As many people do on crisp, sunny mornings, Donna Picone laced up her Sauconys, grabbed a bottle of water, and set out for a walk with a close friend.
But this was no ordinary get-the-blood-moving, enjoy-the-outdoors stroll: The women were in for a nearly 9½-mile trek from their Danvers neighborhood to the North Reading Fire Station.
They weren’t training for a sporting event; they weren’t raising money for a cause; and they didn’t have too much time on their hands.
Their many footsteps served a different purpose: To raise awareness of the dangerous job firefighters do, and to show their appreciation by donating one of the most precious things a person can: time.
“Everybody can raise money for a charity,” said Picone, 55, who has made it a personal quest to visit as many fire stations north of Boston as possible by foot or, if she has to, by car. “I give the support by walking the miles.”
Over the past six years, Picone has walked from her Danvers home to fire stations in 15 area cities and towns, from her old hometown of Salem all the way to North Andover.
Last Friday, she logged several more miles on her silver-and-turquoise walking shoes when she and her friend Patti Lynch meandered down Route 62 to North Reading.
In September, she plans to lace up her shoes and head south to Lynnfield’s two firehouses.
And next year? She’s considering Topsfield and Boxford (one in the spring, one in the fall). Eventually, her goal is to cover the whole region.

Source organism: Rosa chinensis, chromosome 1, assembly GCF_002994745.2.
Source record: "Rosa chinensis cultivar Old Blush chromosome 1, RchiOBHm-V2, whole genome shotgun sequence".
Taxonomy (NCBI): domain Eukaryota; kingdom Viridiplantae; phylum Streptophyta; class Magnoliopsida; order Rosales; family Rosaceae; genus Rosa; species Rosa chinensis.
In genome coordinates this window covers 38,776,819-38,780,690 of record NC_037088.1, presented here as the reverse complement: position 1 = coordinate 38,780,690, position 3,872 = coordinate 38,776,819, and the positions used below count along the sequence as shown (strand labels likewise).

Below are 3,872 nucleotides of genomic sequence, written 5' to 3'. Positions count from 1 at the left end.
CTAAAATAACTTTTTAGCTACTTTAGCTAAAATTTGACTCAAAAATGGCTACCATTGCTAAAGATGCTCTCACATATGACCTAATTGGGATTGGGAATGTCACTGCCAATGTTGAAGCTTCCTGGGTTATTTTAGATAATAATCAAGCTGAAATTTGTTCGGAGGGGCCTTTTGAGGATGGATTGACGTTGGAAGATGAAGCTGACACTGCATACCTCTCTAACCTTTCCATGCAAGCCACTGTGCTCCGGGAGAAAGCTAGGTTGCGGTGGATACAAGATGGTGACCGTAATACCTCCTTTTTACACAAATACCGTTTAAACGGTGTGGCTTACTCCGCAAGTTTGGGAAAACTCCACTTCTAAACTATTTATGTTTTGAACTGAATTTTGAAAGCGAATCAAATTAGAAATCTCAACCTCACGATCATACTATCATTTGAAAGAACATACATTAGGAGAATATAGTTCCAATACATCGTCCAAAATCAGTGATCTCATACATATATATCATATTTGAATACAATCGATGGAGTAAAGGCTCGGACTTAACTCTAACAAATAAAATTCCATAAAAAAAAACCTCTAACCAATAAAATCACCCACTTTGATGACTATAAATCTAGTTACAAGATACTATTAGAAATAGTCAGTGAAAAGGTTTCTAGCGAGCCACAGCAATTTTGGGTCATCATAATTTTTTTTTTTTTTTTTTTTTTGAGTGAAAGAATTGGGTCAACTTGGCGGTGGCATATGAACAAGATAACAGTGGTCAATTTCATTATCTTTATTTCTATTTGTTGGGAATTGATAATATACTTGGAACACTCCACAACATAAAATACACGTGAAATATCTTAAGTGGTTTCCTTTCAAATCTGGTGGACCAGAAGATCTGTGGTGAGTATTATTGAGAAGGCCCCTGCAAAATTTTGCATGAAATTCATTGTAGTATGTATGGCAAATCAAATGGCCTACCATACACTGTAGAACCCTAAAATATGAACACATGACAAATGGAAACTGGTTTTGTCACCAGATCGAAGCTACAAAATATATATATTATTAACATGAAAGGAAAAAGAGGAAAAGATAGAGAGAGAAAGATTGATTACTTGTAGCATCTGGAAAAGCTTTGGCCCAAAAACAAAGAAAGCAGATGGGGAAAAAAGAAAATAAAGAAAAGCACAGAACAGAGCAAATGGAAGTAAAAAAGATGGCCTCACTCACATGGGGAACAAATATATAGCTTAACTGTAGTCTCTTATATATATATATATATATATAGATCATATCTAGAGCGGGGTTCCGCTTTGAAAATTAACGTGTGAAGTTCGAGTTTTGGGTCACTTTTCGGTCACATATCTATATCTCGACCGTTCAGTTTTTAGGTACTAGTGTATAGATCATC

“I enjoy giving them my time,” she said.
It was the Worcester Cold Storage Warehouse fire — and the deaths of six firefighters battling the blaze — on Dec. 3, 1999, that inspired her crusade.
“It was a senseless tragedy,” she lamented.
Having several relatives on fire forces — including her late uncle John Monahan Sr., who was a captain; his son, John Monahan Jr., also a captain in Salem; and another uncle, Charles Jodoin, a Revere firefighter — profoundly affected her, and reinforced how dangerous the job is.
But before walking, she drove. She started in 2000, and has visited hundreds of stations in Massachusetts and New Hampshire, as well as about 30 in California and Florida while on vacation.
She realized she could make more of an impact with her soles than with wheels, and she did her first walk, to Salem’s five stations, in September 2006 with her sister, Gail Corsetti.
Since then, first with Corsetti, then with her friend Karen Shah, and now with Lynch, 59, Picone has visited the fire departments in Beverly, Danvers, Gloucester, Hamilton, Ipswich, Manchester-by-the-Sea, Marblehead, Middleton, North Andover, Peabody, Rowley, Swampscott, and Wenham. She typically tries to walk to two communities a year, one in the spring and one in the fall, prefacing the visits with handwritten letters to their chiefs.
In between, to stay in shape, she walks about 1½ miles every day through her neighborhood, listening to the birds and watching planes descend to Logan Airport. She’s a bit of an aviation enthusiast; she has a 28-inch-long model airplane in her basement, and can point out the types of commercial aircraft passing overhead.